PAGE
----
Killing Eve has finally come to the UK – and it’s immediately easy to see just why this subversive spy thriller is so widely acclaimed.
There was lots of Doctor Who news at SDCC 2018 today - all of which is explained here, from details about the companions to what we know about new monsters.
She's coming home: Take a look at the new Doctor Who series 11 trailer, and our breakdown of what it tells us about Jodie Whittaker's Thirteenth Doctor.
Elementary, like many Sherlock Holmes adaptations, struggled to find a villain to match Moriarty - until season 6 introduced Desmond Harrington's Michael.
How Genius: Picasso, through its depiction of the women in Picasso's life and their artwork, interrogates the way gender defined "genius".
A Very English Scandal doesn't just have one victim, it has two - both Norman Scott and Jeremy Thorpe were victims, in a way.
Change has always been a key theme in Westworld, as the hosts began to grow beyond their programming, but it looks set to be the defining idea of Season 3.
Flowers, since the beginning, has always had something of the feel of a fairytale; the second series is grounded in "a pagan and mystical heritage".
The Good Fight’s title sequence marries ordered elegance with violent disruption, establishing chaos as the status quo. It begs the question: what next?
The Resident initially seemed like a retread of the abrasive medical antihero drama, but it gradually became more interesting (if not necessarily better)...
As Solo: A Star Wars story struggles at the Box Office, the question turns to Jon Favreau's Star Wars TV show. What does it need to be to succeed?
ITV's Innocent had a lot of interesting ideas, and was elevated by Lee Ingleby's performance, but it didn't quite stick the landing.
Immediately, Safe arrives in a crowded genre: crime dramas centred on a missing or dead child. Despite this, however, Safe does manages to stand out.
What’s most important about The City and the City is all the ways in which it’s unfamiliar - and how it's able to render the noir genre as something new.
It’s not about Versace. No, The Assassination of Gianni Versace is about Andrew Cunanan, the events that shaped his life, and the stories of his victims.
Come Home subverts typical assumptions about parents, posing potentially difficult questions. Can they understand the characters, even as they dislike them?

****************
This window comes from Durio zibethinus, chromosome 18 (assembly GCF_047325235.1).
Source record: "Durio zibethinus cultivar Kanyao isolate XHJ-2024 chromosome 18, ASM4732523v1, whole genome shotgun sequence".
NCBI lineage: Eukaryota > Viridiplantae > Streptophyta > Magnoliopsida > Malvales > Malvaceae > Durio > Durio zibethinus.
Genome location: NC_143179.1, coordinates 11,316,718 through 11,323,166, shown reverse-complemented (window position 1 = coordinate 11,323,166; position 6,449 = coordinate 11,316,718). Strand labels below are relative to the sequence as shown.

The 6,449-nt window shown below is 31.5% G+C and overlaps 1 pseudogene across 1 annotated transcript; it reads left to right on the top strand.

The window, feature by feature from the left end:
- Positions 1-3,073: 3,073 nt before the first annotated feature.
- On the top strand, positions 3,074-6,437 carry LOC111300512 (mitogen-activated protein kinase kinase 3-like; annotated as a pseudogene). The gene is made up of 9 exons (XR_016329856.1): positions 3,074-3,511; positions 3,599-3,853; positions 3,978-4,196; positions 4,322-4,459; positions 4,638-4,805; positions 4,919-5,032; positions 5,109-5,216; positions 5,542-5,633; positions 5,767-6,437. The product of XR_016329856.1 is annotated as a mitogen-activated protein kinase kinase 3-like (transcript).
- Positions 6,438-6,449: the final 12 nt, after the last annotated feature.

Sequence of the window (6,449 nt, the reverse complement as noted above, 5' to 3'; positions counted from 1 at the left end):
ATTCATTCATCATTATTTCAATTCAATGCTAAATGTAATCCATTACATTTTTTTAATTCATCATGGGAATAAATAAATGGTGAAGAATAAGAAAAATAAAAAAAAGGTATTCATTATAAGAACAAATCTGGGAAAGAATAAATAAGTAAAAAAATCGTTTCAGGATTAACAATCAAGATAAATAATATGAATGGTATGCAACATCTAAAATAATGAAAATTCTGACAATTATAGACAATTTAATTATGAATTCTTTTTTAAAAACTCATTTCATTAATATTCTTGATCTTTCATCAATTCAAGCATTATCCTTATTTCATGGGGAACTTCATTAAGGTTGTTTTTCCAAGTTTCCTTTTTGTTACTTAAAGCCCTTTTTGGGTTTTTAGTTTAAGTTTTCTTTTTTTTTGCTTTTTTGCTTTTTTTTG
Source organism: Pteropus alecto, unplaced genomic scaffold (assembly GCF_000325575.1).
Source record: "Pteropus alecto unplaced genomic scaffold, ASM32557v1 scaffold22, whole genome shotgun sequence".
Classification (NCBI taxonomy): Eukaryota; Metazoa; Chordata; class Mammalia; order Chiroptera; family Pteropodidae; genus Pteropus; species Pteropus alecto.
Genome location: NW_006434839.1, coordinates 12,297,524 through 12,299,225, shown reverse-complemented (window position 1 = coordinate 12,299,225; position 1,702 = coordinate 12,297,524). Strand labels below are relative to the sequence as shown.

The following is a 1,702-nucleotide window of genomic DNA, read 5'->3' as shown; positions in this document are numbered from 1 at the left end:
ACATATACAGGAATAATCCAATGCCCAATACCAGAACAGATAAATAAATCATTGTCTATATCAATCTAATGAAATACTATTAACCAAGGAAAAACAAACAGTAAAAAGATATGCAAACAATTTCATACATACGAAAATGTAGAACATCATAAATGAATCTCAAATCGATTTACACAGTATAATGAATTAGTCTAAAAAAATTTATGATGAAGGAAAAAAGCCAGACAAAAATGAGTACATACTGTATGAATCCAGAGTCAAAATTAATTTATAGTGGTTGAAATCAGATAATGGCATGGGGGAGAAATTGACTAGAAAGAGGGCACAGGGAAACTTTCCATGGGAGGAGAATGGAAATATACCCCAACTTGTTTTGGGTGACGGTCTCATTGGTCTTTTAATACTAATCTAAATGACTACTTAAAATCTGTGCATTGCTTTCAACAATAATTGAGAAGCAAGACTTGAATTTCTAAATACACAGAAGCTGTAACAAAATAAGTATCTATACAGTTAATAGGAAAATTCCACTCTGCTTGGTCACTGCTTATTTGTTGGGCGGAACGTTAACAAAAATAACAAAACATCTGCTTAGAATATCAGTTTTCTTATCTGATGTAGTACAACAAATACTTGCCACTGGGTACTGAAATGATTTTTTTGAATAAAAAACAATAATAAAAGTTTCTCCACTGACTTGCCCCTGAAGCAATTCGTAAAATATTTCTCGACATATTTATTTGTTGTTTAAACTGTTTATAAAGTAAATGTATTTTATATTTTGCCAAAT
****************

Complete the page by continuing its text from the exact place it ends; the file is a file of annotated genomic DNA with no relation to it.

Channel 4's new show The End of the F***ing World is an absolute gem of a series, one that is absolutely worth your time.
Kit Harington in a medieval thriller invites comparison to Game of Thrones, but it doesn’t take long to realise Gunpowder is a drama with its own identity.
Star Trek: Discovery’s fifth episode, Choose Your Pain, introduced Lt. Ash Tyler, a Klingon prisoner of war. Something about Tyler doesn’t quite seem right – Captain Lorca was quick to point out that his story of being held prison by the Klingons didn’t quite add up, given how long he’d survived. Of course, just because one slightly suspicious human is introduced at the same time as a Klingon character is suspiciously absent doesn’t mean they’re the same individual – correlation is not causation, after all.
Today was the penultimate day of the Television Critics Association summer press tour, an annual event which holds a variety of different panels – and this year, one of those panels was ran by Bryan Fuller, who revealed a lot of information about the new Star Trek: Discovery program, set to launch in 2017 on CBS All Access in the US, on terrestrial television in Canada, and on Netflix worldwide. The intention is to provide a different point of view from prior Star Trek series, given that the previous 6 (presumably including the animated series) have been from the perspective of the Captain. Fuller has, in the past, stated that casting for Discovery will be ‘colour blind’, and as such our new lead may be of any race.